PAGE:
America is Backwards: Savings vs Investments

With diminishing savings in general, and sporadic market losses and gains that for the last 10 years have not favored the investor, it seems America is backwards on a roller coaster, and looking up on the way down, when it comes to investing.

The main problem, however, is not the unpredictable market, but the overall philosophy being taught to us by proclaimed experts about how to securely plan for retirement. The outcomes are sensible, however the road there is failing us.

When it comes to retirement, we are told to put our money in a 401k, or another type of savings vehicle. The problem is not with the vehicle itself, as it is with labeling these types of accounts as “savings.”

What then is the difference between “savings” and “investments?”

An investment is any type of vehicle that provides the opportunity for gains, while placing risk on the side of the investor. Whenever there is uncertainty of gains, and risk of loss, this then would be, in definition, an investment vehicle.

A savings vehicle, on the other hand, is any vehicle that provides an opportunity for growth, while at the same time guaranteeing a preservation of the original principle invested.

Where then does a 401(k) fit in? With its opportunity for losses, and many have lost a very significant portion, and it’s ability to produce gains, a 401k then is not a savings vehicle, it is an investment.

What is the problem then? When the 401k came into play it replaced, for the majority, pension plans for the average American. The responsibility for retirement was then shifted from the employer to the employee.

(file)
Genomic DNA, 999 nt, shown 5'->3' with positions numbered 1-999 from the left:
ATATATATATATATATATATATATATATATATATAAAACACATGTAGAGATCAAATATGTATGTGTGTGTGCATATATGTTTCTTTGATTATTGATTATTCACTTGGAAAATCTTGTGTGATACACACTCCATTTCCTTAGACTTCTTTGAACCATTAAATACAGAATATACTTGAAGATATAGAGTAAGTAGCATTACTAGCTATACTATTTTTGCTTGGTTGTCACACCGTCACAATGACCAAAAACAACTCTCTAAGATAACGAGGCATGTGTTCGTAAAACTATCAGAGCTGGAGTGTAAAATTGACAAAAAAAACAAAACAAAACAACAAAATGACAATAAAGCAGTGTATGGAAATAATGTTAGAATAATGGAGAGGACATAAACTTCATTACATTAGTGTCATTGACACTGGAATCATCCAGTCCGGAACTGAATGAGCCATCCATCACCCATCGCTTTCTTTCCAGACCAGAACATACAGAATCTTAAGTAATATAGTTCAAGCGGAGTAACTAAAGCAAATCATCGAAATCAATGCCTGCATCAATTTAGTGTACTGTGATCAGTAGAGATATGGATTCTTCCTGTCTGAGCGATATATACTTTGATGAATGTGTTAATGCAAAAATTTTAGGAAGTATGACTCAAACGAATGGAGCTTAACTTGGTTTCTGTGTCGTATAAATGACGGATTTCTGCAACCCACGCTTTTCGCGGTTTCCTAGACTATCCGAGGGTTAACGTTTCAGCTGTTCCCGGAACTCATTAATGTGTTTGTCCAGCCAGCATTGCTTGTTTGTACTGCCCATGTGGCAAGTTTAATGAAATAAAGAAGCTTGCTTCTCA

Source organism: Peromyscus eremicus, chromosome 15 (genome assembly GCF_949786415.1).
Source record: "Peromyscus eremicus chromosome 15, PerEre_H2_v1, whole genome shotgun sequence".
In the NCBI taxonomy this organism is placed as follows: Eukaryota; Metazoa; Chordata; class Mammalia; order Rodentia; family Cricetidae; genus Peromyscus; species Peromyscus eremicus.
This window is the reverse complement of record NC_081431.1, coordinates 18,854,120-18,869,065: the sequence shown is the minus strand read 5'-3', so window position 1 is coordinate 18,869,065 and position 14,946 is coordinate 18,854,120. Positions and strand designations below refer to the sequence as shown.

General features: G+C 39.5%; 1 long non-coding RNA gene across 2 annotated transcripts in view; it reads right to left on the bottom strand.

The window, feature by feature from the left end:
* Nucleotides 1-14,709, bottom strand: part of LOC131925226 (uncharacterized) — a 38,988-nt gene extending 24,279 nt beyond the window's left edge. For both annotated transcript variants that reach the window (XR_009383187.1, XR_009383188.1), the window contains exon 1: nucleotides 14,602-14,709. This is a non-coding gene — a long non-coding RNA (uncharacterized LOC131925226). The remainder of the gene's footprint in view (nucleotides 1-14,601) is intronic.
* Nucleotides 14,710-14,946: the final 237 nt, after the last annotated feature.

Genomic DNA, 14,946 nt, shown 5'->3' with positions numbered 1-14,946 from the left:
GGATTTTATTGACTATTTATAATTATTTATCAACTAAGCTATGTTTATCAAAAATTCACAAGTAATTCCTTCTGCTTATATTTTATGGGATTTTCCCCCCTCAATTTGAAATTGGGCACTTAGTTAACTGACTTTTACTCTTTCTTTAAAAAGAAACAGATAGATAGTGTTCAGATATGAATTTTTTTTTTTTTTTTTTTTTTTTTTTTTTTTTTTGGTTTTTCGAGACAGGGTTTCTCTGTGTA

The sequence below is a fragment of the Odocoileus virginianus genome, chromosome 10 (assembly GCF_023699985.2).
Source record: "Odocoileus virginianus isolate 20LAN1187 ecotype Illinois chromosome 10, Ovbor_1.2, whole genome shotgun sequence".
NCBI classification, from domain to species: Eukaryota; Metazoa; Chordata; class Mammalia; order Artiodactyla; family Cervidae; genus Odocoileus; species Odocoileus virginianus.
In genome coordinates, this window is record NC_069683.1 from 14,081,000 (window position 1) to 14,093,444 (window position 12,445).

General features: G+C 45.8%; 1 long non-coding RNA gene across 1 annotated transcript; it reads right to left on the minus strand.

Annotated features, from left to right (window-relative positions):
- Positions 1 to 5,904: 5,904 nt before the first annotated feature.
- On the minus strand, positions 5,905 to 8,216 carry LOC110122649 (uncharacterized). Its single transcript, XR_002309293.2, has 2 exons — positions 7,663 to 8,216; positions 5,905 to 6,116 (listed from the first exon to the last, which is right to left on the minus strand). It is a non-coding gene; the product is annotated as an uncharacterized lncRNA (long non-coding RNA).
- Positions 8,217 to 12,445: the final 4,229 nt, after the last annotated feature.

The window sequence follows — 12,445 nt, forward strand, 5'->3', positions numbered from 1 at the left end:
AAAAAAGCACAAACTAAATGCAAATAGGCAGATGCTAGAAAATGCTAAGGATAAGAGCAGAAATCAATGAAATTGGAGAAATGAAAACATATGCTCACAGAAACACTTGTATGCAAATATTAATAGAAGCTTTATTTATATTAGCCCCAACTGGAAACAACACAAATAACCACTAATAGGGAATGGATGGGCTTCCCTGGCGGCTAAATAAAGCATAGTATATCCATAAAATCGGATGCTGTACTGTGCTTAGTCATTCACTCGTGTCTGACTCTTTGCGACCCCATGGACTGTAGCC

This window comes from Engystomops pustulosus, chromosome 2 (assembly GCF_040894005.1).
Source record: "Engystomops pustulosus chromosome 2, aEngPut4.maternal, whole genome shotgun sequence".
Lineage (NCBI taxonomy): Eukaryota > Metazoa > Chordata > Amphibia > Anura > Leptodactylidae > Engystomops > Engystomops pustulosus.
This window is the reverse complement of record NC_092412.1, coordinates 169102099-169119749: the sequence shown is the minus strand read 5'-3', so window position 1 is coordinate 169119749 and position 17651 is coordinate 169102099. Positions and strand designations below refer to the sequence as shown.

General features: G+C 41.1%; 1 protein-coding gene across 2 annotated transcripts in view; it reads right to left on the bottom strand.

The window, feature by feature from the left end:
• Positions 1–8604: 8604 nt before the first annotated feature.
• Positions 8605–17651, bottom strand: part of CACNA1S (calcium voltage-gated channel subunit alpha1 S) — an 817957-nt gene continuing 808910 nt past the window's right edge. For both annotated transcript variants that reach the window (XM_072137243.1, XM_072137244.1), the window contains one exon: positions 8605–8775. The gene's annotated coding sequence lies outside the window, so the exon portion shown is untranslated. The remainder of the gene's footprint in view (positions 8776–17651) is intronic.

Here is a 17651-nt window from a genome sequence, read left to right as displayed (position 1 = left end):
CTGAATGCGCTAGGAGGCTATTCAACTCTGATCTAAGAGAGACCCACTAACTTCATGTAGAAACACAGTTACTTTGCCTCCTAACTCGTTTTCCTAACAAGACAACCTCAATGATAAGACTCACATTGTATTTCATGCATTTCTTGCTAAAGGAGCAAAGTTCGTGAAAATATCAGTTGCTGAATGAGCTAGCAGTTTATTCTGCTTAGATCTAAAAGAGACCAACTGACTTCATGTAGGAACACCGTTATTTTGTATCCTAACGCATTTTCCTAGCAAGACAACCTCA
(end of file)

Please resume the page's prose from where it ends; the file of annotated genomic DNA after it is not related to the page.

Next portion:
However, as we discussed on the Barry Dyke podcast, most top level employees–CEO’s, CFO’s, etc.–are still being offered employer provided pension plans.

So let’s look at the pension plan. Pensions are generally annuity based plans, and for the most part (though not always) these plans are not directly tied to the markets, and provide stability for the principle amount invested.

The main problem for Americans in general is that, as the 401(k) was a replacement for the pension plan, it was automatically considered a savings type vehicle. However, with the full amount being placed at risk, the 401k is indeed an investment, and not a savings plan.

We see many of our older generation staying in the workplace, and many if not a majority of these have had major setbacks in their retirement plans due to the poor market performance throughout the last decade.

What then is the solution? Financial intelligence and proper decision making. We must upgrade our financial IQ. Understanding in actuality where we are placing our money is a huge step in taking control of your own financial future. Does this mean there is no place for the 401k? Not at all, however, automatically assuming that the 401k is the best savings tool out there for you is like diving off a bridge and hoping the water is deep enough.

We must have more security in our financial future, and the very start to this is placing our savings dollars where they can be risk free and secure, and wisely choosing which dollars we can put into investment for risk and potential growth.

Josh Thompson

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